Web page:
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Watch This Review

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Movie Review

John Paul George would never ring you up in the middle of the night just for fun. He's much too nice and considerate for that. Just ask his fiancée, Cynthia. She'll tell you that her man is an average, reasonably good-looking, uncomplicated guy who she figures will be loyal and stable and wonderful all the way through to their elderly end.

Or at least she would have said that before he hops on a plane and heads down to Louisiana on a harebrained mission to …

Allow me to back up a bit. John Paul's mom has just passed away. And while he's cleaning out her overstuffed garage, he finds a box of keepsakes related to his dad. Now, Dad died in the Vietnam War when John was just a kid. And he knows pretty much exactly nothing about the man since Mom rarely spoke of him. So this box brings up a slew of questions and feelings that John never knew he had.

Blame Cynthia herself for what happens next, 'cause she's the one who pushes John to follow up on some of the stuff found in that dusty old box. What if, for instance, he tried to reach out to this guy named Eddie, whose letter was tucked away there? It sounds like he and John's dad, Stephen, were really quite good friends, Cynthia points out.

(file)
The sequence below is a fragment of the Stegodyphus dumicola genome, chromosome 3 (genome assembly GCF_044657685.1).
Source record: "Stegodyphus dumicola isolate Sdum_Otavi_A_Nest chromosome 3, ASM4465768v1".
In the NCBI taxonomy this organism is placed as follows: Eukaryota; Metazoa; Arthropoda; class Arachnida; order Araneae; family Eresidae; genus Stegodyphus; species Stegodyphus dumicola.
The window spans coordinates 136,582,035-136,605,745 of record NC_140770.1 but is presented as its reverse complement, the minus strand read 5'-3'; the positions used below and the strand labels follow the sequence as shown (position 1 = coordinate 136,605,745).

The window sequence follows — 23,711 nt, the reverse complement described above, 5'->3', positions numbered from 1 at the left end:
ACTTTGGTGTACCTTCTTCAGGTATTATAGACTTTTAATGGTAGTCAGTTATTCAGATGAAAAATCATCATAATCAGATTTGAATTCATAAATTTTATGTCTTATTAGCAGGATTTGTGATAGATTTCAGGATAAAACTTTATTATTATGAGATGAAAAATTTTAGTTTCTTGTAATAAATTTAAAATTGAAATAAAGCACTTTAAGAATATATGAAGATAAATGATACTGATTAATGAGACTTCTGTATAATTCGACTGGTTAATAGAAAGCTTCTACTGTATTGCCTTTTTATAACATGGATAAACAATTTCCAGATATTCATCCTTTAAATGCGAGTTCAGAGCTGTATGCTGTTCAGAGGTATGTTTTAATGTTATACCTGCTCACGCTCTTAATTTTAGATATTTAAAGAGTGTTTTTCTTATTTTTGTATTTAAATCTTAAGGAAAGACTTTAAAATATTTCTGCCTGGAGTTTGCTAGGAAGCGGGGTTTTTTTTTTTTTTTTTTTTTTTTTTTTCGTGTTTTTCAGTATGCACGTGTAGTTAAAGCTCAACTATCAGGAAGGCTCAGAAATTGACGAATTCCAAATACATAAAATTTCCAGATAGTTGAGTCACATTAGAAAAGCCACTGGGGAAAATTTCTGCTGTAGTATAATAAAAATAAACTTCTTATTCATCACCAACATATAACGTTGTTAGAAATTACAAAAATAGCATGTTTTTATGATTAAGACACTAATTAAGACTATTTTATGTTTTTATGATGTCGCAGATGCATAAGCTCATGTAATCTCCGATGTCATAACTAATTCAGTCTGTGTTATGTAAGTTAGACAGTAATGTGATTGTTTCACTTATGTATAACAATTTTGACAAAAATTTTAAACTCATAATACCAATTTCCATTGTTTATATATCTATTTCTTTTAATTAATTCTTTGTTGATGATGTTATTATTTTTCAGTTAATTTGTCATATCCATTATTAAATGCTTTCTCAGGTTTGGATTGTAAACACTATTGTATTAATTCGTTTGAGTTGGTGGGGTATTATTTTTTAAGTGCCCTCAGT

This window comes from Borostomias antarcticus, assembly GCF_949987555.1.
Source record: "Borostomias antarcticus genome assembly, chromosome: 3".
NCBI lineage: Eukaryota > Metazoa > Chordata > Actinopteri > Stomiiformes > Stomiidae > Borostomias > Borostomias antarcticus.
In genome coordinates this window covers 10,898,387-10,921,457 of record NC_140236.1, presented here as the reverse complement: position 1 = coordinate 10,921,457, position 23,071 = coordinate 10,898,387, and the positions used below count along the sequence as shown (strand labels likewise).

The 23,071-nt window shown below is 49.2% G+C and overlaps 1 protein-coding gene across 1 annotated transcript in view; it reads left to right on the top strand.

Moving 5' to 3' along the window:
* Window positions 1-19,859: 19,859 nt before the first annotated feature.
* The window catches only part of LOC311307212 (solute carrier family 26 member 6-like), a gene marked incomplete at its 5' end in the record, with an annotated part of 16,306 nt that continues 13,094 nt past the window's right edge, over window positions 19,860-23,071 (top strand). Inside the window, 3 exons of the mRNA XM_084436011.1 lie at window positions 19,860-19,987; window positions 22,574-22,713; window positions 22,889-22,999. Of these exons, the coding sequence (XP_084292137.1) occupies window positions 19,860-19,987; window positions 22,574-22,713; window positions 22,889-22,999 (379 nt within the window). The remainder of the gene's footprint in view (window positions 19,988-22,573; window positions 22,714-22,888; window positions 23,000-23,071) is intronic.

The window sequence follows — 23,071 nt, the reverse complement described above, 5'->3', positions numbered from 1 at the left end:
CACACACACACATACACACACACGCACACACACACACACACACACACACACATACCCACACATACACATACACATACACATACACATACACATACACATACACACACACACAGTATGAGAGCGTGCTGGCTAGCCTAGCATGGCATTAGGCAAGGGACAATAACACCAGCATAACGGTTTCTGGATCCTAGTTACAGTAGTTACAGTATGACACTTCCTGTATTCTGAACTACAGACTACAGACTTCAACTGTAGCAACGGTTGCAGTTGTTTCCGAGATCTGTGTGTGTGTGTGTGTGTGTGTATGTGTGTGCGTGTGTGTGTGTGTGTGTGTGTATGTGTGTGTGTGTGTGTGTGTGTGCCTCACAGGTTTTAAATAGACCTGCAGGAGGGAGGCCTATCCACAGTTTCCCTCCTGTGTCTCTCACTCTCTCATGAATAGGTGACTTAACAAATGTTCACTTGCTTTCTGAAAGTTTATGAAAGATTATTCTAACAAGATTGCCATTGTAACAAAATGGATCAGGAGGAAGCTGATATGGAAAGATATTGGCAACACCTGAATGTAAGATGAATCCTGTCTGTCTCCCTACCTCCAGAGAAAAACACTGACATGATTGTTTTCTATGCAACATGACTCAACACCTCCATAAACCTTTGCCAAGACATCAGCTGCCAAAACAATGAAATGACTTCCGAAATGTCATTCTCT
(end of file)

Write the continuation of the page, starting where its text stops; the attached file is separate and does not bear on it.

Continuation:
Now the future Mrs. George probably thinks a phone call or two is as far as this thing'll go. But the steady, predictable John Paul George suddenly surprises even himself when he, after a cryptic phone call, hops on a plane and flies down south to meet this guy.

Well, Eddie turns out to be Wayne Eddie, his dad's friend's son. And Wayne is just about the most unpleasant, growling, uncooperative individual you'd ever not like to meet. But he does have one thing going for him: He has a stack of letters sent home from the war all those years ago that promise to shed a great deal of light on who Stephen George was.

And he'll sell them to John Paul for the low, low price of $500 each.

If, that is, John Paul will visit The Wall with him—the Vietnam Veteran's War Memorial in Washington, D.C.

Wait 'til Cynthia hears that Mr. Uncomplicated and Mr. Unpleasant are going on a very long, very uncomfortable, but hopefully very revealing road trip together!

Positive Elements